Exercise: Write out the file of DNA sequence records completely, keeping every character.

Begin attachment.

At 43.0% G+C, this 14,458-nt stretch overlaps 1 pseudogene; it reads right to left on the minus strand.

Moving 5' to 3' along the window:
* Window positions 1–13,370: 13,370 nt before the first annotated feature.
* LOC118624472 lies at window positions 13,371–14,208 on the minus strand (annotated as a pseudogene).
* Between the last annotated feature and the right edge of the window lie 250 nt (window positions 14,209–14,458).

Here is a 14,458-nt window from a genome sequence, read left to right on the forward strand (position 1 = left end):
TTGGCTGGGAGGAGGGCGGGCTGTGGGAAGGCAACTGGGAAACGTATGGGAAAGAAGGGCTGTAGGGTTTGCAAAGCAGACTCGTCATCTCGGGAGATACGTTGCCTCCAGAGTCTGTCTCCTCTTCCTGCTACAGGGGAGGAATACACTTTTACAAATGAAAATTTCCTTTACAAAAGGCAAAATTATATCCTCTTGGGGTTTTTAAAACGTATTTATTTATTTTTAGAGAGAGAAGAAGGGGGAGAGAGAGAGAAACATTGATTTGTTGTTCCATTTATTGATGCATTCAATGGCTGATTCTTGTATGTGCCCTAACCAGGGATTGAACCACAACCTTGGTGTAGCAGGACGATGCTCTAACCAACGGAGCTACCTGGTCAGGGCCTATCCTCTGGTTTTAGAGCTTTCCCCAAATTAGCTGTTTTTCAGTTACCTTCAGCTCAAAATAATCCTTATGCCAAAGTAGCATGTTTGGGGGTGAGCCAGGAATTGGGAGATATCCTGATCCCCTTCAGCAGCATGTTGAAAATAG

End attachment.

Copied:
At 43.0% G+C, this 14,458-nt stretch overlaps 1 pseudogene; it reads right to left on the minus strand.

Moving 5' to 3' along the window:
* Window positions 1–13,370: 13,370 nt before the first annotated feature.
* LOC118624472 lies at window positions 13,371–14,208 on the minus strand (annotated as a pseudogene).
* Between the last annotated feature and the right edge of the window lie 250 nt (window positions 14,209–14,458).

Here is a 14,458-nt window from a genome sequence, read left to right on the forward strand (position 1 = left end):
TTGGCTGGGAGGAGGGCGGGCTGTGGGAAGGCAACTGGGAAACGTATGGGAAAGAAGGGCTGTAGGGTTTGCAAAGCAGACTCGTCATCTCGGGAGATACGTTGCCTCCAGAGTCTGTCTCCTCTTCCTGCTACAGGGGAGGAATACACTTTTACAAATGAAAATTTCCTTTACAAAAGGCAAAATTATATCCTCTTGGGGTTTTTAAAACGTATTTATTTATTTTTAGAGAGAGAAGAAGGGGGAGAGAGAGAGAAACATTGATTTGTTGTTCCATTTATTGATGCATTCAATGGCTGATTCTTGTATGTGCCCTAACCAGGGATTGAACCACAACCTTGGTGTAGCAGGACGATGCTCTAACCAACGGAGCTACCTGGTCAGGGCCTATCCTCTGGTTTTAGAGCTTTCCCCAAATTAGCTGTTTTTCAGTTACCTTCAGCTCAAAATAATCCTTATGCCAAAGTAGCATGTTTGGGGGTGAGCCAGGAATTGGGAGATATCCTGATCCCCTTCAGCAGCATGTTGAAAATAG